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Cobba: I wanted to buy one for a long time, but when the small units came out, they still were more expensive than I could justify. I finally pulled the plug on one last year. I ended up going with the Longevity Forcecut 42i It comes with everything you need. Built in air compressor with filter. When I was researching a machine to buy, most common praise of the 42i was being able to run on 110 or 220 volts automatically. It comes with the 220 cord and plug, but then they also supply you with a nice adapter so you can plug it into any 110 plug and run it. That makes it truly a portable machine. Of course, it does not cut quite as thick a material on 110, but it sure is handy if you want to take it somewhere and use it. On 220 volts, I have cut 1/2 inch thick steel all day long. It will cut 3/4 if you slow down the cut. There are vids of guys severing 1 inch thick stuff with it. I use it strictly for hobby cutting for my projects and I am happy with it so far. I run it off my garage compressor and the only thing I did do with it is I found some plans on the net about building and air dryer out of a whole house water filter. I made one of those and when I use the cutter I always run the air supply through that. Moisture free air is a must. Very easy unit to learn and use. One dumb mistake I made when I first got it was I forgot to attach the ground cable. It will cut without the ground, but it will screw up the tip really bad. When I bought it,,,the sales guy talked me into buying a consumables kit. I was not going to, but the guy told me that I would definitely need it. He was right. Hope this is of some help to you. It can be very difficult deciding on what machine to buy. Good luck. After posting this, I decided to edit it and make what I feel is a big plus on this machine. The machine comes wired with a rubber cord and 220 volt plug. But to be clear, it will run on either voltage without having to change any wiring or throw any switches. Pretty foolproof and easy. If you want to run it on 110, you just plug the short adapter into the wired plug that comes with the machine, and the plug the other end into a 110 receptacle. The machine automatically senses the voltage, and powers right up. The adapter cord is about 12 inches long and easy to store with them machine. Nice feature in my opinion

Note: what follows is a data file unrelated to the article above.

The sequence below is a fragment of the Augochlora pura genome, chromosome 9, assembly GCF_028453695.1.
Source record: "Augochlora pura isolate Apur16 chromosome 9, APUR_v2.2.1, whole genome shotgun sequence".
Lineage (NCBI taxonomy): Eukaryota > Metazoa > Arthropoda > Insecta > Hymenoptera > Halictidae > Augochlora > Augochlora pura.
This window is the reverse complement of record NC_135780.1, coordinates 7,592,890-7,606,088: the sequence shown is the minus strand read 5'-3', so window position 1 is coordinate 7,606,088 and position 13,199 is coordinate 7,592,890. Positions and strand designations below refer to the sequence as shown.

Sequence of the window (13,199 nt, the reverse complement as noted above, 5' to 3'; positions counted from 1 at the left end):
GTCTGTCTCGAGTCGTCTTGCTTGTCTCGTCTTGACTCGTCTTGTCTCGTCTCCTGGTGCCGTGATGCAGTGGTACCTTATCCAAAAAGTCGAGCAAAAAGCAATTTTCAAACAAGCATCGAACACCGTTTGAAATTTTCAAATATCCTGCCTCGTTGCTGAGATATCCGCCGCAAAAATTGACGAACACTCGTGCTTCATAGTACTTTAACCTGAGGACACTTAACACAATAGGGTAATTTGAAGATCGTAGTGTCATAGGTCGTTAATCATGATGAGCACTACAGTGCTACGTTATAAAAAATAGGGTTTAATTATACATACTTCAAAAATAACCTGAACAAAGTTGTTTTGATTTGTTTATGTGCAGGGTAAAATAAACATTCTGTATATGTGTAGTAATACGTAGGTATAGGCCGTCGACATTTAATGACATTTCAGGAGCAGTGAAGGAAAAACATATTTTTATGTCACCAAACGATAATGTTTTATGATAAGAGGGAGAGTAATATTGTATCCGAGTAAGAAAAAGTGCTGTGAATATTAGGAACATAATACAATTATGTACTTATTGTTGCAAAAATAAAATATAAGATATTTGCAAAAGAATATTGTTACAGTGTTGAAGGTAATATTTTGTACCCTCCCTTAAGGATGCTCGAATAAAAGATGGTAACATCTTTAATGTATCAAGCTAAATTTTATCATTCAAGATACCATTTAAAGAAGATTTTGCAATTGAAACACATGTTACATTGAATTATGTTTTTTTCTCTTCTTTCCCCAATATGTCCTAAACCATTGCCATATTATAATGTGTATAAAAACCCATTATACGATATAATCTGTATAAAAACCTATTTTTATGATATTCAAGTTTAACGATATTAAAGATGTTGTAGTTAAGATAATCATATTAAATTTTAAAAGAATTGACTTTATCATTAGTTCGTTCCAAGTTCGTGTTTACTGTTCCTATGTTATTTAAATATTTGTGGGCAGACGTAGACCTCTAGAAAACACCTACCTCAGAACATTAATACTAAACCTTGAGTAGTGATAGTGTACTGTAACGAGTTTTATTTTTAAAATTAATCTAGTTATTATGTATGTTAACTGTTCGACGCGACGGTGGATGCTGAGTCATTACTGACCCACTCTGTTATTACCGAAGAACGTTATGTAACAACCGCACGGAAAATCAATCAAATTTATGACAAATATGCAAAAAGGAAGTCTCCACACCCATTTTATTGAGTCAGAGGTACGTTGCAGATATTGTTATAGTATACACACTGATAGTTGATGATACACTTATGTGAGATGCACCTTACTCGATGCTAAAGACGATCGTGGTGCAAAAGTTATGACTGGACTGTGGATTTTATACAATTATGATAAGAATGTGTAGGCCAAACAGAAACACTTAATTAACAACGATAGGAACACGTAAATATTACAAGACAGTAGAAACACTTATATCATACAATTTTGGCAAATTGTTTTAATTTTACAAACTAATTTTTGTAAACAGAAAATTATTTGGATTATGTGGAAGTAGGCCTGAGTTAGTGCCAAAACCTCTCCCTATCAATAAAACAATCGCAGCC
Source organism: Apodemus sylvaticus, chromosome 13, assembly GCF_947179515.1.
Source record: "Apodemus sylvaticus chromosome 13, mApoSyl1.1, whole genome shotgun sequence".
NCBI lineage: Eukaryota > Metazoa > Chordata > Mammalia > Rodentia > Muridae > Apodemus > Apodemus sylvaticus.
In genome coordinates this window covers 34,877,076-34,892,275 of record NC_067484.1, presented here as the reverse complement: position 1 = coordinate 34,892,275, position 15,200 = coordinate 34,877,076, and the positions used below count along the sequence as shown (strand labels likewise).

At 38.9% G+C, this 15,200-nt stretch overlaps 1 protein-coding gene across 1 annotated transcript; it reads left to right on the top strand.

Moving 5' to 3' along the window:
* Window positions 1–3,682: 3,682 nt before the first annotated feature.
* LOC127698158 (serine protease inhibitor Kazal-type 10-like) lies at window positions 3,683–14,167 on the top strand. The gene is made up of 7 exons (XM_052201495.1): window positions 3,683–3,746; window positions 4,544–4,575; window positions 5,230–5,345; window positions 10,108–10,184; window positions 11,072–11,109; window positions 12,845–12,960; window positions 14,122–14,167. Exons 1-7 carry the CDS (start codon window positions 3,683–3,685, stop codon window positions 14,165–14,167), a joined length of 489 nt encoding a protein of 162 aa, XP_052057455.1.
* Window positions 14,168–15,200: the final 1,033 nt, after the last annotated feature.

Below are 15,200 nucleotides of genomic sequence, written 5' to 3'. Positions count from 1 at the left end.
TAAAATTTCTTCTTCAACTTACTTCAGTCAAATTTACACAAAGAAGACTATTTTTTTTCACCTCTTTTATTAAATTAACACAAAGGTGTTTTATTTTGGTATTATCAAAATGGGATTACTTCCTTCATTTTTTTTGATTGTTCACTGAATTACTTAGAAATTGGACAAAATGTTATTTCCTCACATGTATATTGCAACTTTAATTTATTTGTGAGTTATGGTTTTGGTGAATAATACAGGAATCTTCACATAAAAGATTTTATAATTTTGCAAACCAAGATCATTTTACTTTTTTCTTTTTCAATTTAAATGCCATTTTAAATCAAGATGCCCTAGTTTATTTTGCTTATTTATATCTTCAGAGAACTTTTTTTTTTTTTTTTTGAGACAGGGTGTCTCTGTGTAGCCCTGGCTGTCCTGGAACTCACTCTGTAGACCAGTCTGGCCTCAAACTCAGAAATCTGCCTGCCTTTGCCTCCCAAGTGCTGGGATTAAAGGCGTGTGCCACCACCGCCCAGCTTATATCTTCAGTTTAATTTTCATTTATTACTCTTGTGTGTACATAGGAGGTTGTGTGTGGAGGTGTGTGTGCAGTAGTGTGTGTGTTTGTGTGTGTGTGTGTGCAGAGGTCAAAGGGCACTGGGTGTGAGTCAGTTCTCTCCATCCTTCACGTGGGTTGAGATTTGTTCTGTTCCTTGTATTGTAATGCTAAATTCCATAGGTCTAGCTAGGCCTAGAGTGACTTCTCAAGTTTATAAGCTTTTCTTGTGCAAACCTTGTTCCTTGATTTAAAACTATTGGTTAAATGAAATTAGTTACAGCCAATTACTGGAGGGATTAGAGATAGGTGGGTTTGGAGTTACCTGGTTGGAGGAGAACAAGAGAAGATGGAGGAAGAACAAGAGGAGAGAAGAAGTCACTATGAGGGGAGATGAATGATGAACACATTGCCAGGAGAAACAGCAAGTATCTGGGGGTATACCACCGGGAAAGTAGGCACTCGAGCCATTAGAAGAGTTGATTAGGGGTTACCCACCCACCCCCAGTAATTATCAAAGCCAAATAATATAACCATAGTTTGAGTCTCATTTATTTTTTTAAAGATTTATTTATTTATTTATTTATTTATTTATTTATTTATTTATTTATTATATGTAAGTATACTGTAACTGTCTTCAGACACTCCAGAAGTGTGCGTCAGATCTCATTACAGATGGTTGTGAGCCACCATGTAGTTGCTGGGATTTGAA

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Thanks for your input Peter. Australia runs on 240v and so far most but not all domestic rated units do not come with a plug wired on the input lead for our 240v and is the main reason I have not clicked on one to buy that would more than do the light work I intend to do with it. I'm looking at a 50a unit and so far only one is supplied as a plug it in the power supply and hook up your air supply and this is probably the unit I will buy. I have a couple of compressors that if needed for the small sand blasting cabinet I have, can be both plugged into my air lines that I fitted from one end of the sheds to the other. It is high pressure water pipe that you use blue glue to join the pieces and are air tight. Also has the sockets and T sections to screw in your own air line connections. At all outlet points I have air driers/traps with regulators on top. I also made it a point that when laying the pipes I made low points or risers that drop down with a drain tap on them. So far I only have had a very small amount of water drip out over the years. The new style regulator/ driers are also automatic in emptying any moisture once the air pressure drops.

Tracy T

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Been following along, dont know much about these machines but have run one! The one i ran would cut like mad for a little bit then fizzle out. I think it had its own onboard air, suppose i was running out of air? give it a minute and it would go right back to cutting. I only got to use it the one time, heard latter it was trashed. That bunch could break a anvil with a rubber mallet though!